2012 Foster Hewett Lectures

100 Years of Continental Drift

picture of alfred wegener

Alfred Wegener

This is the 100th anniversary of Alfred Wegener's classic work on continental drift. The idea of continents in motion was dismissed in North America for over half the 20th century, but plate tectonics, the direct descendant of continental-drift theory, is now the unifying paradigm for the Earth sciences. In 2012, the D. Foster Hewett lecture series explores the history of this complex scientific revolution and current research towards understanding our dynamic planet.


Program and Schedule (February 9 & 10, 2012)

Along with EES, cosponsored by the Department of History and the Science, Technology and Society Program

Thursday, February 9th, 2012 (Sinclair Auditorium)

3:30 pm: Refreshments
4:30 pm: Professor Henry Frankel, University of Missouri-Kansas City
"Why mobilism was accepted in the mid-1960s"
5:30 pm: Professor Rob van der Voo, University of Michigan
"Developments in paleomagnetism: Continental drift, paleolatitudes, paleolongitudes"

Friday, February 10th, 2012 (101 STEPs Building)

12:00 pm: Dr. Rob McCaffrey, Portland State University
"Great subduction zone earthquakes"
1:00 pm: Professor Joann Stock, California Institute of Technology
"Plate tectonics of the Antarctic region"

Contact Prof. David Anastasio (8610-758-5117) or Prof. Ken Kodama (610-758-3663) for additional details or answers to questions.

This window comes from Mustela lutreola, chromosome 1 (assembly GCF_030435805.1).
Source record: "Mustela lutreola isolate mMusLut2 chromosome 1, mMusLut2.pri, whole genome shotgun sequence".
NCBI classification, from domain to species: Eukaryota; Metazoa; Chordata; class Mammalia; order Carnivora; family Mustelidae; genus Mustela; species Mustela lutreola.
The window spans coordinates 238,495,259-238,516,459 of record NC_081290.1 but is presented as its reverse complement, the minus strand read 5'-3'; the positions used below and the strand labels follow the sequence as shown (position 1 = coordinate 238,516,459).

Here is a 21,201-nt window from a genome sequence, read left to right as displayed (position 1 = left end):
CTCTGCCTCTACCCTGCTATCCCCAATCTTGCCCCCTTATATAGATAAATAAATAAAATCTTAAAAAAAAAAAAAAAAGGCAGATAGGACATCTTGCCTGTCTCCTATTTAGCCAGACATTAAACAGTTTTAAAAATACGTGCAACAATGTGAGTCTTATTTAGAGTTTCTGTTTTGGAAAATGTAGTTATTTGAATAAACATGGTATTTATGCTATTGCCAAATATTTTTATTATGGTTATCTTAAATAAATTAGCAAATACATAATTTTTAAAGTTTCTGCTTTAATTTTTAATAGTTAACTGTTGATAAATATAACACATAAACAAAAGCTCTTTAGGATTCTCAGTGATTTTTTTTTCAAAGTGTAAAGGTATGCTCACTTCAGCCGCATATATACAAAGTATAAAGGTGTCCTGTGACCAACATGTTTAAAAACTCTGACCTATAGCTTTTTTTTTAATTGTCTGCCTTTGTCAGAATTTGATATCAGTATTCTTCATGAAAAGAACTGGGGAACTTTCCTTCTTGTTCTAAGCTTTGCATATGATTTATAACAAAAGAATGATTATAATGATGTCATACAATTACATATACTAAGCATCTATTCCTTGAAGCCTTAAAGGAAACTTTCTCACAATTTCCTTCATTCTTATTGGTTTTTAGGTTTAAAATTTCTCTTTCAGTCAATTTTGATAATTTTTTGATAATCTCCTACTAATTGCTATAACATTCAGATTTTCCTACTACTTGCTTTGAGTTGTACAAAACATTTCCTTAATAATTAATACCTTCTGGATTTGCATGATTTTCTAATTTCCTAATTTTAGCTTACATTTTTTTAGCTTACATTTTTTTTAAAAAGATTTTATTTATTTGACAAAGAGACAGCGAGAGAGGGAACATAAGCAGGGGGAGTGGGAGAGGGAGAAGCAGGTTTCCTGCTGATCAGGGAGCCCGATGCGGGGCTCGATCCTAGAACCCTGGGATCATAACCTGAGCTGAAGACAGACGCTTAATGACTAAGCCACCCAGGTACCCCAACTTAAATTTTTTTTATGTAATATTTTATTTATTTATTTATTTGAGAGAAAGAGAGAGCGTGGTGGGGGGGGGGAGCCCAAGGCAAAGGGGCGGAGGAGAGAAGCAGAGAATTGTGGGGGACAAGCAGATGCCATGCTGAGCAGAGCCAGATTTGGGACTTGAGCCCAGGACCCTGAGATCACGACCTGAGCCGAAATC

picture of alfred wegener in field tent

Wegener in Greenland conducting meteorology research

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The Annual Donnel Foster Hewett Lecture Series is sponsored by the Department of Earth and Environmental Sciences and is supported by a bequest which was made to the department by one of its most distinguished alumni, Donnel Foster Hewett.

Hewett matriculated at Lehigh University in September 1898. Following graduation in 1902, he spent another year at Lehigh as an assistant in metallurgy and mineralogy under the direction of Joseph Barrell. After Joseph Barrell moved to the Department of Geology at Yale in 1907, Hewett went there in 1909 to study geology and received his Ph.D.

In 1911, he joined the U.S. Geological Survey and his career with the organization spanned 60 years until his death in 1971. When in 1951, Donnel Foster Hewett reached the mandatory retirement age of 70, his full-time employment by the Survey was continued indefinitely by Presidential order. To a great host of geologists, he became a legend in his own time and was affectionately referred to as "Mr. Geological Survey" or "Mr. Manganese", the latter because of his devotion to and advancement of our understanding of the mineralogy and genesis of manganese ores.

During his career he received many honors:

  • Vice President, Geological Society of America in 1935 and 1945
  • President of the Society of Economic Geologists in 1936
  • Elected to the National Academy of Sciences in 1937 and the Academy of Arts and Sciences in 1949
  • Distinguished Medal of the Department of the Interior in 1951
  • Penrose Medal in 1964
  • Honorary Ph.D. from Lehigh in 1942